Hilo Farmers Market A special Hilo activity is the farmers market downtown. Local farmers sell their fresh produce and other foods and tropical flowers 7 days a week, and their prices are so low you'll be shocked, especially after you've seen the grocery store prices. You'll find exotic and international foods to sample, too. On Wednesdays and Saturdays, artists and artisans sell crafts and gift items at the farmers market, and you can shop for unusual gifts to bring home to your friends. (By the way, our very favorite lilikoi jam and lilikoi butter made by Les' Menehune Kitchen - Les and Dionne are usually selling their jams and butters on Wednesdays and Saturdays at the Hilo farmers market.)
Beaches, Beaches, Beaches!
At least 80 beaches grace the Big Island. Several beautiful black sand beaches are just a few minutes from the Kapehu Retreat.
Along the southern shore of Hilo Bay, just east of downtown Hilo, are several dramatically beautiful swimming beaches with black sand, black rocks and turquoise water. To get to them, go east on Hwy 19 and cross Hwy 11 onto Kalanianaole St. Pass a mile of industrial warehouses and you'll come to this stretch of beach parks: Onekahakaha, Keaukaha, Carlsmith, Leleiwi, Lehia, and Richardson Beach Parks. Giant turtles swim here, too, and will be happy to swim with you if you show them respect and don't get too close. The friendly sea turtle pictured was the size of the person taking his picture at Richardson Beach. A popular spot for surfers to catch a wave is Honolii Beach, about 2 miles north of downtown Hilo.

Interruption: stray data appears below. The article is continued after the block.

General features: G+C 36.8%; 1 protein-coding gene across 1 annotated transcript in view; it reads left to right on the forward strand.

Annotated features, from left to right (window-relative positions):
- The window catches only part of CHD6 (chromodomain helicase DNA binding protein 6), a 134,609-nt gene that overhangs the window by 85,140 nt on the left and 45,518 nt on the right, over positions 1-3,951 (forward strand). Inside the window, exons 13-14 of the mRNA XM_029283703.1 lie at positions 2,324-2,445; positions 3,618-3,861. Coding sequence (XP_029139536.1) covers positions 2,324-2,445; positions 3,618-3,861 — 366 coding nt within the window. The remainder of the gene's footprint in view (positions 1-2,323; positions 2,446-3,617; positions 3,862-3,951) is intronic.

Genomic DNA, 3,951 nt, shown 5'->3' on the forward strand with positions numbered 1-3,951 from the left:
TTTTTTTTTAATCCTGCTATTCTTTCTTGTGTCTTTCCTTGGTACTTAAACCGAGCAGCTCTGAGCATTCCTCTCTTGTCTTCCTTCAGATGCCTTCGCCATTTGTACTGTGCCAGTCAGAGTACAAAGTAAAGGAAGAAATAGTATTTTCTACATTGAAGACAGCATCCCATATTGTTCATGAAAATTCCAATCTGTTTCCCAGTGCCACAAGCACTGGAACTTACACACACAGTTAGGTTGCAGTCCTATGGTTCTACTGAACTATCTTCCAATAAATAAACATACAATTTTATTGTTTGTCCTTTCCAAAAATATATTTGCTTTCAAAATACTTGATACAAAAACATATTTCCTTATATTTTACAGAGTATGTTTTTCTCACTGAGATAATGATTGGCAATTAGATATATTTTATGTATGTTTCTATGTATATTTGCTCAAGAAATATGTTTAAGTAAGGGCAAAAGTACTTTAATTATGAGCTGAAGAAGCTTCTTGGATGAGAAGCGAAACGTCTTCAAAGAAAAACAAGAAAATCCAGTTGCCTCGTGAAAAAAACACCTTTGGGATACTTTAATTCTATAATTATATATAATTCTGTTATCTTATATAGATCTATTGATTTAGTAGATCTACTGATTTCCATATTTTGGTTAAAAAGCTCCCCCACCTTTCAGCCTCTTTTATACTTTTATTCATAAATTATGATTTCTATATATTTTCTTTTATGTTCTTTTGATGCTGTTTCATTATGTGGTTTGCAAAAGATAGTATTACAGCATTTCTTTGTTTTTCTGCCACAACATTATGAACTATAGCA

Tour Boat Adventures: There area numerous tour boat companies offering tours of the scenic Hamakua Coast and its waterfalls, as well as other beautiful sights around the island. We only know of one tourboat company that offers a boat ride to the lava as it flows into the ocean: http://seelava.com/big-island-boat-tours/lava-boat-tour/. (There are likely to be others, so do ask around.)
Botanical Gardens There are 3 lush and stunning botanical gardens within about 15 minutes of the Kapehu Retreat House. The nearest one, the Hawaii Tropical Botanical Garden, is just 4 miles away in Onomea: http://www.htbg.com We love to visit these gardens over and over, they're so beautiful, so we always purchase annual passes.
For the birds:
Are you a birder? Interested in a guided tour to see endemic Hawaiian birds with a local expert? Contact Jack Jeffrey: http://jackjeffreyphoto.com/
If you're a hiker and/or backpacker, you can explore spectacular wilderness trails on Big Island. There are 150 miles of hiking trails within Volcanoes National Park. We snapped the above sunset while camping on a deserted beach on the Halape wilderness trail, in Hawaii Volcanoes National Park.
If you enjoy sea kayaking, there are several outfitters in Hilo and in Kona from whom you can rent kayaks. Ask them where the calmest waters are.
This little gecko is displaying all the colors in his palate, trying to match his surroundings. Alas! Mauve just isn't in his repertoire.
KAPEHU RETREAT HOUSE area attractions page